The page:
In today’s passage, the confrontation between the Lord and our first parents continues, with Adam and Eve admitting their transgression. Yet even though they are given the chance to confess their guilt humbly, we will see that in describing their sin, both the man and his wife seem more concerned with blameshifting than with casting themselves on God’s mercy.
Having heard from Adam that he was hiding because he was afraid, the Lord probes further, asking the man if he had eaten from the forbidden tree (v. 11). His question does not throw doubt on His omniscience; rather, God’s inquiry reveals His mercy. Adam was given the chance to admit his sin when his Creator asked him where he was hiding (v. 10). But Adam did not avail himself of this opportunity, and so God prods him further, desiring to hear him confess his guilt.
However, even when given a second opportunity to repent, the man does not admit his full culpability but instead shifts the blame to his wife. True, he admits eating the forbidden fruit, but before doing so he lays responsibility upon the woman, and even God Himself, for the situation. In saying “the woman whom you gave to be with me” (v. 12), Adam, as Calvin writes, “malignantly transfers to God the charge which he ought to have brought against himself.”
When it becomes apparent Adam is not going to admit his full complicity, the Lord asks Eve a similar question. Like her husband, she describes events accurately, but she does not tell the whole story. Eve also transfers the blame to someone else — the serpent who deceived her (v. 13; 1 Tim. 2:14). Nevertheless, she freely chose to do what was forbidden and was therefore responsible for her actions.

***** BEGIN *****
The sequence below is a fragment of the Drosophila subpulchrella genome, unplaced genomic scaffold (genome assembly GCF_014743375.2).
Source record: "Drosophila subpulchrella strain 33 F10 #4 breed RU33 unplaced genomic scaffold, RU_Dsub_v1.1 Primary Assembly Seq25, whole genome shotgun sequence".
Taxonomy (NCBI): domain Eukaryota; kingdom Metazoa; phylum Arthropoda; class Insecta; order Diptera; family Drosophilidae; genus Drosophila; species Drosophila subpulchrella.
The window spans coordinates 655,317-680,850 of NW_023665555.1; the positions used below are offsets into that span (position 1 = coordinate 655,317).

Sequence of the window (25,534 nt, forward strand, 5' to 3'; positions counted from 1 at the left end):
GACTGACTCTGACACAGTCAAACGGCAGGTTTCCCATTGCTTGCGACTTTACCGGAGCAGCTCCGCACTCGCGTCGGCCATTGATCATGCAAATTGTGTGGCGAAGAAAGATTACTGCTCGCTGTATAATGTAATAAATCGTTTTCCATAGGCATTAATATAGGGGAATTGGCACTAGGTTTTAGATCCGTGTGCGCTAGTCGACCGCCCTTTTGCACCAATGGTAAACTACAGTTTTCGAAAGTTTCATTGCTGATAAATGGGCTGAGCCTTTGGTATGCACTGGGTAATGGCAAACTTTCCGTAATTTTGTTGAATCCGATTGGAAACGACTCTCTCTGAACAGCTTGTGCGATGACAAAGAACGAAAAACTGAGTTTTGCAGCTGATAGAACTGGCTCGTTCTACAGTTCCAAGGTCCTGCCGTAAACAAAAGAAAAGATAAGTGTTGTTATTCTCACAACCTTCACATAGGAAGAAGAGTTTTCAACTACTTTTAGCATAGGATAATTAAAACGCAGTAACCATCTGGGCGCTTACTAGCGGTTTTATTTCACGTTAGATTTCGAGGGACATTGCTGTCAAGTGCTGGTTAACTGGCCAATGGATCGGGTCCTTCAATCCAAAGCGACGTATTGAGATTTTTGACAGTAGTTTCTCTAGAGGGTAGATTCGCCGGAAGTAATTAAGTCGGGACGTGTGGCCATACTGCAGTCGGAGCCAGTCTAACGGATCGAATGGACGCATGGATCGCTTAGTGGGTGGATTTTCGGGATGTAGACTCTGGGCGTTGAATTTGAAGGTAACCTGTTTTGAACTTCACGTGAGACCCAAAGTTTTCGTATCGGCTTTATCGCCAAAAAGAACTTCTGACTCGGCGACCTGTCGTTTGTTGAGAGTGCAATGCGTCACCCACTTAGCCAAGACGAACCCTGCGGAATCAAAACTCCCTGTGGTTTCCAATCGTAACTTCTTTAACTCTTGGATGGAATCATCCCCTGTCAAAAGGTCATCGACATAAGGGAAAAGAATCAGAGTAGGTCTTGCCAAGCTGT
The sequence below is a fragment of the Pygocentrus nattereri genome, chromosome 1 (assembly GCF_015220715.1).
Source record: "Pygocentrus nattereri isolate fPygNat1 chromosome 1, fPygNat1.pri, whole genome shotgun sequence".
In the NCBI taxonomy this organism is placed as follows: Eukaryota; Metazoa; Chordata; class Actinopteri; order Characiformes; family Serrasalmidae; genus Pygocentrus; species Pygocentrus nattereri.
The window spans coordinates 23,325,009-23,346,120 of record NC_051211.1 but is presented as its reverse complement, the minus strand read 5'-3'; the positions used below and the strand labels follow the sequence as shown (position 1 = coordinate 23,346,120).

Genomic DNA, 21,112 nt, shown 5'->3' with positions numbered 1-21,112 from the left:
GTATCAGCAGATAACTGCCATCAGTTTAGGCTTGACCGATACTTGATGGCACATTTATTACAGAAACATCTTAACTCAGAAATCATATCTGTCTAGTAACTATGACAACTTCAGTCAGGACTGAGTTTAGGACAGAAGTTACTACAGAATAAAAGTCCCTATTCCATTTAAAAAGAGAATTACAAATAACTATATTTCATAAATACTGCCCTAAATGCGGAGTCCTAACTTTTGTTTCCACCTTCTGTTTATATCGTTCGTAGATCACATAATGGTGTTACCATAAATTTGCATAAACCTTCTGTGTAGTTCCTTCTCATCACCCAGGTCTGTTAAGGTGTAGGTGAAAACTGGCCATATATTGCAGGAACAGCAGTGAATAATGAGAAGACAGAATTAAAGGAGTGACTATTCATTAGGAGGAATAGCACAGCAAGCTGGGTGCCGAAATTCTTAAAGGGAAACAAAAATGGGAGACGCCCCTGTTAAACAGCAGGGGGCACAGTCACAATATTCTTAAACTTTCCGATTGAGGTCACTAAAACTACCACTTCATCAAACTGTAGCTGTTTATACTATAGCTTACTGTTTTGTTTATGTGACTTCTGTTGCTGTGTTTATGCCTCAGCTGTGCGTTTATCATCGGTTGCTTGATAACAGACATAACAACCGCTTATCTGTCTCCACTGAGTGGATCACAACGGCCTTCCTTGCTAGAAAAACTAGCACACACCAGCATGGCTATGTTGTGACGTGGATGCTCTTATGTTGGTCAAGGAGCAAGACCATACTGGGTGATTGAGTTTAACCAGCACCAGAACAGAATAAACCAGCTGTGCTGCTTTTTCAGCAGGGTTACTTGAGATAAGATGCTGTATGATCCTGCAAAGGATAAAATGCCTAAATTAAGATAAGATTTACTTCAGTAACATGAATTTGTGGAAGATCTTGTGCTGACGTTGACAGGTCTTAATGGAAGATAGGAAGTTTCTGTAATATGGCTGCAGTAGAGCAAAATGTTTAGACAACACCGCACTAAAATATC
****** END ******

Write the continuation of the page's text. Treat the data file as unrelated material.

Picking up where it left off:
God does not acknowledge their excuses, and His silence is deafening. He has given them several chances to confess their full guilt, and they have declined. In His mercy, the Lord continues to pursue us so that we might turn to Him in full appreciation of the weight of our guilt. Yet He will not do so forever (Gen. 6:3). Let us therefore be quick to confess our sin, lest the Lord hide His face from us.
It is in fallen human nature to shift the blame for sin to someone else. However, as John Calvin writes, “incitements and instigations from other quarters may impel us, yet the unbelief which seduces us from obedience to God is within us.” When we sin the fault is wholly our own. Though we know God will never remove His mercy from His elect, the elect never take this truth for granted (Rom. 6:1–2). If you have blamed someone else for a sin, repent today.